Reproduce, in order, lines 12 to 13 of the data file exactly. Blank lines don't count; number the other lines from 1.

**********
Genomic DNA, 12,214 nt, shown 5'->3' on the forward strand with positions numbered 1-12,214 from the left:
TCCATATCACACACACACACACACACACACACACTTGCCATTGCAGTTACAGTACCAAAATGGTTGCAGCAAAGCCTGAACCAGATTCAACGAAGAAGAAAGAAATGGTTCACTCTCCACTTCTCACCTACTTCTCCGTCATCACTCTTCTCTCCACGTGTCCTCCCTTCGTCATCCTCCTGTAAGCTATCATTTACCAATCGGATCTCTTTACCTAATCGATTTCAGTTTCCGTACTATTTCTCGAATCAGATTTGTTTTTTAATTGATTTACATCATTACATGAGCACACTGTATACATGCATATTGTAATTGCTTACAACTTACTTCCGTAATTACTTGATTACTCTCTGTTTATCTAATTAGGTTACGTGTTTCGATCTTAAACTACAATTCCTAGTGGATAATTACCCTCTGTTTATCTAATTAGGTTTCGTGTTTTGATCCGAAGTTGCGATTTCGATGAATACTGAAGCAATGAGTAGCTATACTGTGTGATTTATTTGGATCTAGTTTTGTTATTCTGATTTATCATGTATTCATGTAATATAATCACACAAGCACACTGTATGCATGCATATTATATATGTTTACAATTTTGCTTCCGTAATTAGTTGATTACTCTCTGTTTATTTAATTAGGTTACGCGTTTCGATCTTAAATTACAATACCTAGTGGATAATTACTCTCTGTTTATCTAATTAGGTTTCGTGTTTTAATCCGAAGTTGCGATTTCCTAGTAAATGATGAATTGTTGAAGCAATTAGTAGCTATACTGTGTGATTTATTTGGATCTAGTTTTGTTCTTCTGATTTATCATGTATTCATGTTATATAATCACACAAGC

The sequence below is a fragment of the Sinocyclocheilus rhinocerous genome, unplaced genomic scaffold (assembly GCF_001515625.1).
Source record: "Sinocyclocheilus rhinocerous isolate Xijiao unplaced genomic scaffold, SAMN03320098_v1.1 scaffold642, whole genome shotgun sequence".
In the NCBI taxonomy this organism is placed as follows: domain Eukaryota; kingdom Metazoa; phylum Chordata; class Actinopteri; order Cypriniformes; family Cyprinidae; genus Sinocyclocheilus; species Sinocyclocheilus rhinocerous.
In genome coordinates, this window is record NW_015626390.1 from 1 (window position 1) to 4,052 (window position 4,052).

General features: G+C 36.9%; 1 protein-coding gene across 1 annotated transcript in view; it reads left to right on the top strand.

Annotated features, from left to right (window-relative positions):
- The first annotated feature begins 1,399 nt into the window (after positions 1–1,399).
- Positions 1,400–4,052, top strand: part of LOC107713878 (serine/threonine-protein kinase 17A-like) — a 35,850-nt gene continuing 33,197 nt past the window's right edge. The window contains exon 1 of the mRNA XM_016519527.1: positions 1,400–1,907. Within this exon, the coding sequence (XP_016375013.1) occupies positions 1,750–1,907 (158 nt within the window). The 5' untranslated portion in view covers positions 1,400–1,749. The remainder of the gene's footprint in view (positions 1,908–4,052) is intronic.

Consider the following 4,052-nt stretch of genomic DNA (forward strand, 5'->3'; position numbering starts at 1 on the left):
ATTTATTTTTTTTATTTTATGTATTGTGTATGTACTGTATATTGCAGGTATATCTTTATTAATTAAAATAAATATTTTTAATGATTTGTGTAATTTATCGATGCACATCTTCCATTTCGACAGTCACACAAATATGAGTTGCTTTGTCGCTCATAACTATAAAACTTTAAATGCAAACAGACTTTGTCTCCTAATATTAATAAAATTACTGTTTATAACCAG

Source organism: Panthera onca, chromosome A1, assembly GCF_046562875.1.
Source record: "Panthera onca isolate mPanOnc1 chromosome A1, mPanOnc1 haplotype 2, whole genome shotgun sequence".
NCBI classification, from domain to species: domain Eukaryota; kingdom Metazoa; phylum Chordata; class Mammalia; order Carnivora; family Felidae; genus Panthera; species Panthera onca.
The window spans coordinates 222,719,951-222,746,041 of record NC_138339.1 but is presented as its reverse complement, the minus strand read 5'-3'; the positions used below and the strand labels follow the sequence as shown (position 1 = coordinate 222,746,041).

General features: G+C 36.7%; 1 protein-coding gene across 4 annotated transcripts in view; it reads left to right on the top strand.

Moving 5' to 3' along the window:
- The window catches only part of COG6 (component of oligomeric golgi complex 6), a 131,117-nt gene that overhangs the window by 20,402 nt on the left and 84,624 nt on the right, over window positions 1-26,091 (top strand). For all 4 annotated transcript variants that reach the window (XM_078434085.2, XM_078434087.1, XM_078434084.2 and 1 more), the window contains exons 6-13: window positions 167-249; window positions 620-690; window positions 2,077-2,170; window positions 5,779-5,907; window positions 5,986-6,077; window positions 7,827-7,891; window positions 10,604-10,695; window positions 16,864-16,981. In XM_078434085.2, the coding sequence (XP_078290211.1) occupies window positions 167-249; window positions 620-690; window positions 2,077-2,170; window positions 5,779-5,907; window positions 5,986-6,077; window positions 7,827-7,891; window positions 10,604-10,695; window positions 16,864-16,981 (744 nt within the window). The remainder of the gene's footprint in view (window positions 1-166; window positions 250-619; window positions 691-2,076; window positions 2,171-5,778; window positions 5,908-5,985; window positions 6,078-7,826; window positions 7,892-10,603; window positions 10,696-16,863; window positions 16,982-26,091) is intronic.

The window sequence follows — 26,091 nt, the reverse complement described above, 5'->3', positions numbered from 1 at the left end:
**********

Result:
ATTTATTTTTTTTATTTTATGTATTGTGTATGTACTGTATATTGCAGGTATATCTTTATTAATTAAAATAAATATTTTTAATGATTTGTGTAATTTATCGATGCACATCTTCCATTTCGACAGTCACACAAATATGAGTTGCTTTGTCGCTCATAACTATAAAACTTTAAATGCAAACAGACTTTGTCTCCTAATATTAATAAAATTACTGTTTATAACCAG

Source organism: Panthera onca, chromosome A1, assembly GCF_046562875.1.